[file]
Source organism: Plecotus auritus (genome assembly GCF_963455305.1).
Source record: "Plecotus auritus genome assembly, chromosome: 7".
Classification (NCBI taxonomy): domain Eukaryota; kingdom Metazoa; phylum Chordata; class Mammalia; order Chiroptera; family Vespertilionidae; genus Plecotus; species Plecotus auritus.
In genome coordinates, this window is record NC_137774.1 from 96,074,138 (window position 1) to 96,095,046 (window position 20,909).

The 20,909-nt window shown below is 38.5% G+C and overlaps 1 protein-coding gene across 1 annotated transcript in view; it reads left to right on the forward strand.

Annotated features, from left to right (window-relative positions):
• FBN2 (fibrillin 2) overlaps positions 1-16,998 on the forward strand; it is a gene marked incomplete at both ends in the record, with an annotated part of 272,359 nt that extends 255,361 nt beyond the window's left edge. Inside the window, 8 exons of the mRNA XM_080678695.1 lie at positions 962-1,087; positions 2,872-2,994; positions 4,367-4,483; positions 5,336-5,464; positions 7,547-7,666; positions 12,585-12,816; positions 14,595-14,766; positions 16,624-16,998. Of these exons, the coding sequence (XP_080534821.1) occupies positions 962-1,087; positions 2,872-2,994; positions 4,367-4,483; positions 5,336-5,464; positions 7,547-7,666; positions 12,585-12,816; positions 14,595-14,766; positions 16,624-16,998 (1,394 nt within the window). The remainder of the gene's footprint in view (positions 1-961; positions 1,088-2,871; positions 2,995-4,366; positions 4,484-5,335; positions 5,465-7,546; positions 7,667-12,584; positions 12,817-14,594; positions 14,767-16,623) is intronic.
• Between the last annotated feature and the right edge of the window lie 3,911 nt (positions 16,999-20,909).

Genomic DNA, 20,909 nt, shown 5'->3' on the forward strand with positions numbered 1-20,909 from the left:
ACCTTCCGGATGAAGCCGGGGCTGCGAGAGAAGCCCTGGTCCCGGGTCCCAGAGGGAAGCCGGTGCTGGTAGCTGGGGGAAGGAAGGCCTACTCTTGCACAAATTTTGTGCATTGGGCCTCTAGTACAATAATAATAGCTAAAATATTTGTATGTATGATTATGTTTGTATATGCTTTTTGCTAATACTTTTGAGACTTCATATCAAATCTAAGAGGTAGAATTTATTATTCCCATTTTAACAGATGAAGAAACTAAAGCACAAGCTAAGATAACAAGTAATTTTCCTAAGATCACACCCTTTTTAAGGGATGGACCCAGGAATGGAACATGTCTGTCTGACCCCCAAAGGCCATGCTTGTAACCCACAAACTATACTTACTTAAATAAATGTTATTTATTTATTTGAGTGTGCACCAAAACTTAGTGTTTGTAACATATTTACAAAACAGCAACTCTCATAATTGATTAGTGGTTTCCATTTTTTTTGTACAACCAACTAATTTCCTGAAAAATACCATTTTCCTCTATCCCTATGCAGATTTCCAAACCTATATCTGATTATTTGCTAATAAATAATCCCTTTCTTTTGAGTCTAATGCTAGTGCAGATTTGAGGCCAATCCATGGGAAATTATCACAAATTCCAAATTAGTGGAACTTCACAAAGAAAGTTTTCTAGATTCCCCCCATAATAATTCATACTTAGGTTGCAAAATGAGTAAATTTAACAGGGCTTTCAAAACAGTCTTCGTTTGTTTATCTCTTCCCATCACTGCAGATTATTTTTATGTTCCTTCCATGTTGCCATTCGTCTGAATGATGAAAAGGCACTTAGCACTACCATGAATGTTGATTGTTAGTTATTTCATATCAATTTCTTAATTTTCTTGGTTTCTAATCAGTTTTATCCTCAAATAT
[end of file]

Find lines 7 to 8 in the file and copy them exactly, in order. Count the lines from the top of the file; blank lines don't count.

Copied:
• FBN2 (fibrillin 2) overlaps positions 1-16,998 on the forward strand; it is a gene marked incomplete at both ends in the record, with an annotated part of 272,359 nt that extends 255,361 nt beyond the window's left edge. Inside the window, 8 exons of the mRNA XM_080678695.1 lie at positions 962-1,087; positions 2,872-2,994; positions 4,367-4,483; positions 5,336-5,464; positions 7,547-7,666; positions 12,585-12,816; positions 14,595-14,766; positions 16,624-16,998. Of these exons, the coding sequence (XP_080534821.1) occupies positions 962-1,087; positions 2,872-2,994; positions 4,367-4,483; positions 5,336-5,464; positions 7,547-7,666; positions 12,585-12,816; positions 14,595-14,766; positions 16,624-16,998 (1,394 nt within the window). The remainder of the gene's footprint in view (positions 1-961; positions 1,088-2,871; positions 2,995-4,366; positions 4,484-5,335; positions 5,465-7,546; positions 7,667-12,584; positions 12,817-14,594; positions 14,767-16,623) is intronic.
• Between the last annotated feature and the right edge of the window lie 3,911 nt (positions 16,999-20,909).